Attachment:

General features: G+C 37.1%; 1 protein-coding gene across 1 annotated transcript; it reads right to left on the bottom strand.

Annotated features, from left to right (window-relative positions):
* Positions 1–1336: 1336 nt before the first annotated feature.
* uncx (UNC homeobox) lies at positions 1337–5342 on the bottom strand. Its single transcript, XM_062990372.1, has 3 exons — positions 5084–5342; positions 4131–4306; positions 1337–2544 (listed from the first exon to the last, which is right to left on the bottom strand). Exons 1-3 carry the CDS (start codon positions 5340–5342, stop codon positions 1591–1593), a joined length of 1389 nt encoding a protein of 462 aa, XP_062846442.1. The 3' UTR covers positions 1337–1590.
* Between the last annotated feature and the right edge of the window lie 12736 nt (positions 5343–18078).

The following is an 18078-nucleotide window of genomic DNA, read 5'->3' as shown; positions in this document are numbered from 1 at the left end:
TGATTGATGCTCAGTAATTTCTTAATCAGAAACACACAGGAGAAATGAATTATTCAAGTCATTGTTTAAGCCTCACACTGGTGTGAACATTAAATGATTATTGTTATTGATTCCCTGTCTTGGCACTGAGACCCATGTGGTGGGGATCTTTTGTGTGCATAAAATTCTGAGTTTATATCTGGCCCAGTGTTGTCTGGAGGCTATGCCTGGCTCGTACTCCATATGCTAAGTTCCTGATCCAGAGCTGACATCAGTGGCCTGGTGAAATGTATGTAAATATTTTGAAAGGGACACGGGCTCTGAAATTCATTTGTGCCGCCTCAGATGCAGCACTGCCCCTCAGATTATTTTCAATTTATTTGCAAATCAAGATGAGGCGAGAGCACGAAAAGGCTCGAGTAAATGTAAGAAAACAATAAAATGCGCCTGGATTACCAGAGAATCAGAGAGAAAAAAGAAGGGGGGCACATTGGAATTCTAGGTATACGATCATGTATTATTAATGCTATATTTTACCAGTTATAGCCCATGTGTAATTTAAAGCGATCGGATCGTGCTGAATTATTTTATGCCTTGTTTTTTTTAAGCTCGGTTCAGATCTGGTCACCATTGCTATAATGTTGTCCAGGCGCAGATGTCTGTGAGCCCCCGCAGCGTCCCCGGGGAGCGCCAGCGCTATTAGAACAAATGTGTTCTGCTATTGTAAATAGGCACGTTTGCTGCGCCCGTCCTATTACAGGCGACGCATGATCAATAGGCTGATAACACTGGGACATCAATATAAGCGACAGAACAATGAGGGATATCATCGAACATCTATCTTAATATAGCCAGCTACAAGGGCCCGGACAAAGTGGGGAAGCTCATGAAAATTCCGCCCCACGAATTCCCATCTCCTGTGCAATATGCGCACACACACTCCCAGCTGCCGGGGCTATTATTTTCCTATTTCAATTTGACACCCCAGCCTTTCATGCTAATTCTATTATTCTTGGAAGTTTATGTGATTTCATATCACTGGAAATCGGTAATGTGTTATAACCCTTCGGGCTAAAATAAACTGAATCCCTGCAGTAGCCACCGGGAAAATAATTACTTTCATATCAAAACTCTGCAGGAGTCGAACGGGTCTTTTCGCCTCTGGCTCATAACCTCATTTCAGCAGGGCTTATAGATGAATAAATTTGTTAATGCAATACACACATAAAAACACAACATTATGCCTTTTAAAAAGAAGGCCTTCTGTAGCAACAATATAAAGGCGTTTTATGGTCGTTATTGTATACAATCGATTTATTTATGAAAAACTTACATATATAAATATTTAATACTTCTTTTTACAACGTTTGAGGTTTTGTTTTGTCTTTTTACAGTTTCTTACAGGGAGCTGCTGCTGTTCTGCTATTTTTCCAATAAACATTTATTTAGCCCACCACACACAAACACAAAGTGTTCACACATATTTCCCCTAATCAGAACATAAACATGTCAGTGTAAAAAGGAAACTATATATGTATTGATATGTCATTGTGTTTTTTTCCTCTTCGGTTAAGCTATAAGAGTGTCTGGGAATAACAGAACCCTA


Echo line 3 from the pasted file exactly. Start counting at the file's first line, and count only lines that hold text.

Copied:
* Positions 1–1336: 1336 nt before the first annotated feature.